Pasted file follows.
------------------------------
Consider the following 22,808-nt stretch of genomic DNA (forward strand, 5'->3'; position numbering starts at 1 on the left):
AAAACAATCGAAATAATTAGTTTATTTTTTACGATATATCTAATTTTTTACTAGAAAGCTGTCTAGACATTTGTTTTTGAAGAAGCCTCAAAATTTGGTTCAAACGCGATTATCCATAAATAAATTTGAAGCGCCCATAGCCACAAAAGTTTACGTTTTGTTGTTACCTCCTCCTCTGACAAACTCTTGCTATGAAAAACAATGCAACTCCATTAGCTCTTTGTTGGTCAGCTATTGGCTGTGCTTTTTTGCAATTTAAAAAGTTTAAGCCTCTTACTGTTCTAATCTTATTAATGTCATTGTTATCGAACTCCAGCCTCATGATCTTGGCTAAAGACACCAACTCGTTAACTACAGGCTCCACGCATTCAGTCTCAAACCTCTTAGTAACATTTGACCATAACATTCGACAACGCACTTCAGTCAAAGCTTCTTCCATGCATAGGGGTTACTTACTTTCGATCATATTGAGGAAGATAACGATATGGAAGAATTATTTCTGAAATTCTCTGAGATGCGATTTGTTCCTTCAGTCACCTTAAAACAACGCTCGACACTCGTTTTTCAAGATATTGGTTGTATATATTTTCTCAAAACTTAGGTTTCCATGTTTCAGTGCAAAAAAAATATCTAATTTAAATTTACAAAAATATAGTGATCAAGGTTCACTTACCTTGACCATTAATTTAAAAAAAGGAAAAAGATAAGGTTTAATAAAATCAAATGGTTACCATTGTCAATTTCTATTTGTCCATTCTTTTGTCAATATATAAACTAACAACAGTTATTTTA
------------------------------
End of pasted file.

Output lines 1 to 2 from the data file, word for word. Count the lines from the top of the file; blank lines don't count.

Consider the following 22,808-nt stretch of genomic DNA (forward strand, 5'->3'; position numbering starts at 1 on the left):
AAAACAATCGAAATAATTAGTTTATTTTTTACGATATATCTAATTTTTTACTAGAAAGCTGTCTAGACATTTGTTTTTGAAGAAGCCTCAAAATTTGGTTCAAACGCGATTATCCATAAATAAATTTGAAGCGCCCATAGCCACAAAAGTTTACGTTTTGTTGTTACCTCCTCCTCTGACAAACTCTTGCTATGAAAAACAATGCAACTCCATTAGCTCTTTGTTGGTCAGCTATTGGCTGTGCTTTTTTGCAATTTAAAAAGTTTAAGCCTCTTACTGTTCTAATCTTATTAATGTCATTGTTATCGAACTCCAGCCTCATGATCTTGGCTAAAGACACCAACTCGTTAACTACAGGCTCCACGCATTCAGTCTCAAACCTCTTAGTAACATTTGACCATAACATTCGACAACGCACTTCAGTCAAAGCTTCTTCCATGCATAGGGGTTACTTACTTTCGATCATATTGAGGAAGATAACGATATGGAAGAATTATTTCTGAAATTCTCTGAGATGCGATTTGTTCCTTCAGTCACCTTAAAACAACGCTCGACACTCGTTTTTCAAGATATTGGTTGTATATATTTTCTCAAAACTTAGGTTTCCATGTTTCAGTGCAAAAAAAATATCTAATTTAAATTTACAAAAATATAGTGATCAAGGTTCACTTACCTTGACCATTAATTTAAAAAAAGGAAAAAGATAAGGTTTAATAAAATCAAATGGTTACCATTGTCAATTTCTATTTGTCCATTCTTTTGTCAATATATAAACTAACAACAGTTATTTTA